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Home > MSAA Publications > The Motivator > The Motivator: Winter/Spring 2009 > Cover Story - Symptom Management Update > SECTION 14: SPEECH AND SWALLOWING
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SECTION 14: SPEECH AND SWALLOWING

A wide variety of speech and swallowing difficulties may occur with MS, depending on the areas in the brain where demyelination occurs. These problems are usually considered together, because they tend to result from the same problems in the muscles of the throat used for speech production and for swallowing. These include spasticity, tremor, or weakness in the muscles involved in producing speech or controlling swallowing, or from a lack of muscle coordination. Speech and language therapists are trained to manage both types of problems.

A. SPEECH


The most common speech problems seen in MS are dysarthria and dysphonia. Dysarthria involves speech that is slurred or poorly articulated; it can involve a loss of volume control, unnatural emphasis on words or sentences, and a slower rate of speaking. Dysphonia results in changes in the quality of speech, such as a breathless quality to the voice, or speech that sounds harsh.

A speech therapist can help with exercises and adaptive equipment, depending on the type of problem you are experiencing.

NON-PHARMACOLOGIC MANAGEMENT

Exercise

Some exercises can strengthen and improve the muscles involved in the production of speech, or improve breathing through relaxation of the affected muscles.

Modifying Speech Patterns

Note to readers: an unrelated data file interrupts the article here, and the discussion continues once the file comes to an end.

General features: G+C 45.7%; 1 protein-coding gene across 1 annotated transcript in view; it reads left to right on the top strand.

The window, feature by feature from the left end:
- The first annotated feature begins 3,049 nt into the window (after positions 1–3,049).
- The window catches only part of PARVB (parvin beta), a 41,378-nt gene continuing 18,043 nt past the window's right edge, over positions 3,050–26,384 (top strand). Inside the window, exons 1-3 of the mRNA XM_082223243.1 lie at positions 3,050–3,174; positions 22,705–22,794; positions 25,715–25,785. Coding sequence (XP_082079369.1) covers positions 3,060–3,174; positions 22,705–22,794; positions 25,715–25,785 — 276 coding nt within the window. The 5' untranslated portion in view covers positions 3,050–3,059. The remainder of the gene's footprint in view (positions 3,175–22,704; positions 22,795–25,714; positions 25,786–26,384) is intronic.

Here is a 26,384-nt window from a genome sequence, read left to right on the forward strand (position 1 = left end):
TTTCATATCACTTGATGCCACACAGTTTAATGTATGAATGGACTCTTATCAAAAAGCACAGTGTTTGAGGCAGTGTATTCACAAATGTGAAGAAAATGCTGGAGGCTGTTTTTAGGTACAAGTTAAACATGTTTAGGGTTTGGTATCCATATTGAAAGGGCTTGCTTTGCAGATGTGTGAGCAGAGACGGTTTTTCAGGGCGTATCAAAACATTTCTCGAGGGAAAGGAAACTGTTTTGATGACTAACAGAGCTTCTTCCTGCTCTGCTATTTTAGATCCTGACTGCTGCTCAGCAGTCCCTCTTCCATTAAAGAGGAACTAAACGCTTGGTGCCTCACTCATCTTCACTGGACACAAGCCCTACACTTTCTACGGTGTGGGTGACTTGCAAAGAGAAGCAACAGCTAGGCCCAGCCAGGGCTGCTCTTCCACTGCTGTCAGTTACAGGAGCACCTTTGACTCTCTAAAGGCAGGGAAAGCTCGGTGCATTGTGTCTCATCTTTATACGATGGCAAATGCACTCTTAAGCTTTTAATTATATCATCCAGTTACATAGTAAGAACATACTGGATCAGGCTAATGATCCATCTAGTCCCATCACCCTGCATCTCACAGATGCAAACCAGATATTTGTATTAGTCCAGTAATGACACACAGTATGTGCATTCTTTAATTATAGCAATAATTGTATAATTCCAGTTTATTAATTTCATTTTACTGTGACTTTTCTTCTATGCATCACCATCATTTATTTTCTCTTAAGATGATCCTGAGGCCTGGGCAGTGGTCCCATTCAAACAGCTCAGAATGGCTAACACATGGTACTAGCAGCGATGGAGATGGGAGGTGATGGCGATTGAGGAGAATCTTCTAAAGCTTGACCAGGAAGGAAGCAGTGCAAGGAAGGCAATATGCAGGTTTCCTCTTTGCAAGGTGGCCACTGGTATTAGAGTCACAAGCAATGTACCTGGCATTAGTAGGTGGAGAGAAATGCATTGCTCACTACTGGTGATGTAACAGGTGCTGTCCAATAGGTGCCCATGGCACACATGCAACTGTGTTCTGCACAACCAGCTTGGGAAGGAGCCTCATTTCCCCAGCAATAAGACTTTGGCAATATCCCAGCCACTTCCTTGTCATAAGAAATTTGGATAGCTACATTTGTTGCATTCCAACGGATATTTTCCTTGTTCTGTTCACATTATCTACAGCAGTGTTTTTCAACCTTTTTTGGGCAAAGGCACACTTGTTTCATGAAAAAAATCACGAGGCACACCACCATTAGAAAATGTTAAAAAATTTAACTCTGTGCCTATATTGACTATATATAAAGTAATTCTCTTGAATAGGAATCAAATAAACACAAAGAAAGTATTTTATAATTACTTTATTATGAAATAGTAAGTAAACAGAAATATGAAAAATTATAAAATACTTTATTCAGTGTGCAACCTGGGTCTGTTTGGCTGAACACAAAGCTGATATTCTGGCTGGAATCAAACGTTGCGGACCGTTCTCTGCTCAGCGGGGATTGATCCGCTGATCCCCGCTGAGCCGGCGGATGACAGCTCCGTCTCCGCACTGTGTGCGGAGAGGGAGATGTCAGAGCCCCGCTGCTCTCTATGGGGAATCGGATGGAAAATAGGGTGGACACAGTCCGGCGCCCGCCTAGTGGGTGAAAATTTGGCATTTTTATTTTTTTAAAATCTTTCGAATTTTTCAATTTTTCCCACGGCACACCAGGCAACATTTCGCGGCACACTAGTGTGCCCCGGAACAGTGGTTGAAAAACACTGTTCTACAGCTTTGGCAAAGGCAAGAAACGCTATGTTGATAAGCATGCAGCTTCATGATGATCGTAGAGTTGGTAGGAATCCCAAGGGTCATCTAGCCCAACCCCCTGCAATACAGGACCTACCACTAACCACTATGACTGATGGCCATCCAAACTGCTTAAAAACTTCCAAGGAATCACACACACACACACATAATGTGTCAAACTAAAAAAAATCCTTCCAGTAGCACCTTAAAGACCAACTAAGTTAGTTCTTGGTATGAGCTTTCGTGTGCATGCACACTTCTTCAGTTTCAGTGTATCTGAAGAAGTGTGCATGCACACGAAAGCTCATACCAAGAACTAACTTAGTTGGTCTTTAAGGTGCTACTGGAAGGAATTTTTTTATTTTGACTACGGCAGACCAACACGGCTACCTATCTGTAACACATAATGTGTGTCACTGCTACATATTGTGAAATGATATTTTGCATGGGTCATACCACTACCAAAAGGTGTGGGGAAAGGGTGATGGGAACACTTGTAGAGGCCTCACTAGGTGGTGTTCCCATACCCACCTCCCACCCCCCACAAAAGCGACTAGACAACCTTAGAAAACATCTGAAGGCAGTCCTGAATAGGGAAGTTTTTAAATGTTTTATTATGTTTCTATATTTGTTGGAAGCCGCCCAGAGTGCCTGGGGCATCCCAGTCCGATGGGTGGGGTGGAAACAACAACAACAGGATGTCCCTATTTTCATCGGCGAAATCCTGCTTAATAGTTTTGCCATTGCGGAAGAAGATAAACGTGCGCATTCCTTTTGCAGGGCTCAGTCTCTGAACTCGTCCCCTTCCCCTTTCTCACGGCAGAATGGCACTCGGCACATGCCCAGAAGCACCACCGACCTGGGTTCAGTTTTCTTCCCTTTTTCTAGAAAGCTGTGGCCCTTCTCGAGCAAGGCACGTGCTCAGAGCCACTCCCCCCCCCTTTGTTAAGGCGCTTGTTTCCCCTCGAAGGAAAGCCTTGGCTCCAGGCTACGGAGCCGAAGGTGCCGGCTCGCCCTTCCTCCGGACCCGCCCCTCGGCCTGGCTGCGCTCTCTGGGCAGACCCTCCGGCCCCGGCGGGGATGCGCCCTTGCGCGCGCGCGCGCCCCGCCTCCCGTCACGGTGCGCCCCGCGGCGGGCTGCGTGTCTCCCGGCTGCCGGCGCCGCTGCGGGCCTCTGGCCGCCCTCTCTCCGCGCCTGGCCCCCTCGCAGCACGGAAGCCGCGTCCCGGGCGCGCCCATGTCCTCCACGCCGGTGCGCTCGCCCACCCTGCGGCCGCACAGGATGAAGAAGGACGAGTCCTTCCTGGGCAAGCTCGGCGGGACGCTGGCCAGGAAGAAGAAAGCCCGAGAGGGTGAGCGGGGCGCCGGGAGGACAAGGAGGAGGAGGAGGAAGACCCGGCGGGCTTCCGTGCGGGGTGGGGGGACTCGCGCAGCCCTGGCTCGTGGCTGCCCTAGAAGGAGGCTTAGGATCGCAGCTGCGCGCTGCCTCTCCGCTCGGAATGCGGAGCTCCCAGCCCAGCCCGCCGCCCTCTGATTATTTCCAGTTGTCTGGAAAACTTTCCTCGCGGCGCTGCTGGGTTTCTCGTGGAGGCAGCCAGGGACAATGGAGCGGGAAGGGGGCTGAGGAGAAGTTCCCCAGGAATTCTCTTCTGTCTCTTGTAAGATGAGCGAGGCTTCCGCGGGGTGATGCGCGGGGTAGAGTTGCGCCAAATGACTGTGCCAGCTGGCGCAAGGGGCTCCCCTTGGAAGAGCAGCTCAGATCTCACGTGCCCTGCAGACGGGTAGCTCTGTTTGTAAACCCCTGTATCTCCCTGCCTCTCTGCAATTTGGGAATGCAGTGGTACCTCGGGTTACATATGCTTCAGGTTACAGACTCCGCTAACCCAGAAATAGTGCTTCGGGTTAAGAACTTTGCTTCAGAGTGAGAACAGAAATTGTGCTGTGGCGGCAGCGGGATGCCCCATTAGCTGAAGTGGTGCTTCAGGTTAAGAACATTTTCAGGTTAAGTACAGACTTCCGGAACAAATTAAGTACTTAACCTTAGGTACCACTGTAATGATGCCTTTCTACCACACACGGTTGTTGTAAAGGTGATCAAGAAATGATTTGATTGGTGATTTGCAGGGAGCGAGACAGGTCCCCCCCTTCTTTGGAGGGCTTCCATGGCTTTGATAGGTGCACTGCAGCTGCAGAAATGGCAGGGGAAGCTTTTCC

A speech language therapist can teach techniques to help slow speech so that it is more understandable, as well as techniques such as improving the way words are articulated and correctly pausing between words. One technique that is particularly helpful is to listen to your own voice using a tape recorder.

Alternative Speech Production

When speech difficulties are severe and cannot be corrected with exercise or speech modification, alternative means of speech production can restore the ability to communicate. These range from technology that amplifies the voice, to alternative communication systems such as computer boards.

PHARMACOLOGIC MANAGEMENT

No medications can specifically improve speech difficulties. However, medications that relieve symptoms such as spasticity may provide some improvement.

B. SWALLOWING


Swallowing is a complex process that involves chewing, then moving food to the back of the mouth, the pharynx, and through the esophagus into the stomach. Depending on lesion pattern, one or more of these processes may be affected. A speech/swallowing pathologist will evaluate the source of the problem and determine how best to manage the problem. The goal of therapy is to ensure that swallowing is safe, to prevent food from entering the airway and lungs, where it can cause aspiration pneumonia. It will also focus on ensuring that food and fluid intake is sufficient for optimal health.

NON-PHARMACOLOGIC MANAGEMENT

Safe Swallowing Techniques

Techniques designed to promote safe swallowing are individually designed based on an evaluation of an individual 's swallowing pattern. To ensure safe swallowing, a medical professional or therapist can provide detailed instructions concerning the kinds of foods that should be eaten, the best way to manage liquids, avoiding foods and liquids that may cause problems, and adjusting posture and head angle when swallowing.

Feeding Tube

If safe swallowing techniques are not sufficient, in rare instances a feeding tube may need to be used.

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Last Updated on Friday, 10 May 2013 10:18